AUSTRALIA: Fossil find pushes back biological clock
The fossils date from about 650 million years ago and are the remains of sponge-like creatures that lived in ocean reefs.
"These scientists have found that animals may have appeared on Earth 90 million years earlier than previously known," said H Richard Lane of the United States' National Science Foundation's Division of Earth Sciences, which funded the research.
"This is comparable to resetting modern times to begin during the late Cretaceous."
Previously, the oldest known fossils of hard-bodied animals were from two reef-dwelling organisms that lived around 550 million years ago.
There are also controversial fossils of soft-bodied animals that date to between 577 and 542 million years ago.
Princeton University geoscientists Adam Maloof and Catherine Rose found the new fossils while working on a project focused on the severe ice age that began 635 million years ago.
Their findings, published in the 17 August issue of the journal Nature Geoscience, provide the first direct evidence that animal life existed before - and probably survived - the severe 'snowball Earth' event that covered much of the globe in ice.
"We were accustomed to finding rocks with embedded mud chips, and at first this is what we thought we were seeing," Maloof said.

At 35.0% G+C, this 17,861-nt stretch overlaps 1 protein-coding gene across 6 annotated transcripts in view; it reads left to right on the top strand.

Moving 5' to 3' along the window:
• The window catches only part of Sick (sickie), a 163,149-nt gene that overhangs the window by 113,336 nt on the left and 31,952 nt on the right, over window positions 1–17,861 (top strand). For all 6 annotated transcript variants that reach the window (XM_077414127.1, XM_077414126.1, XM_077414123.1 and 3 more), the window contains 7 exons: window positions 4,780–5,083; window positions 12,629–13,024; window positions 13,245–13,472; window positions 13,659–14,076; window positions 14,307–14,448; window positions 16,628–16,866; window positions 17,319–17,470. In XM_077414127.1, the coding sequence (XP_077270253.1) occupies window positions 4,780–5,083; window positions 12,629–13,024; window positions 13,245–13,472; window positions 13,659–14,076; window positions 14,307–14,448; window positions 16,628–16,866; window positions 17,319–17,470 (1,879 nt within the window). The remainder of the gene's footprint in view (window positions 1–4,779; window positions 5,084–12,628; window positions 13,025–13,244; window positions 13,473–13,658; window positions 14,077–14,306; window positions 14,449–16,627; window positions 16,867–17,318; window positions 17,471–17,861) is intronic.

"But then we noticed these repeated shapes that we were finding everywhere - wishbones, rings, perforated slabs and anvils. We realised we had stumbled upon some sort of organism, and we decided to analyse the fossils.
"No-one was expecting that we would find animals that lived before the ice age, and since animals probably did not evolve twice we are suddenly confronted with the question of how a relative of these reef-dwelling animals survived the 'snowball Earth'."
Analysing the fossils turned out to be easier said than done, as their composition and location made it such that they could not be removed from the surrounding rock using conventional techniques, nor could they be imaged using X-ray scanning techniques.
Maloof, Rose and their collaborators teamed up with professionals at Situ Studio, a Brooklyn-based design and digital fabrication studio, to create three-dimensional digital models of two individual fossils that were embedded in the surrounding rock.
As part of the process, team members shaved off 50 microns of sample at a time - about half the width of a human hair - and photographed the polished rock surface each time. The team ground and imaged nearly 500 slices of the rock.
Using specialised software techniques developed specifically for this project, the researchers then 'stacked' the outlines on top of one another to create a complete three-dimensional model of the creature.
The model revealed irregularly shaped, centimetre-scale animals with a network of internal canals.
After considering a variety of alternatives, the scientists decided that the fossil organisms most closely resembled sponges - simple filter-feeding animals that extract food from water as it flows through specialised body channels.
Previously, the oldest known undisputed fossilised sponges were around 520 million years old, dating to the Cambrian Period.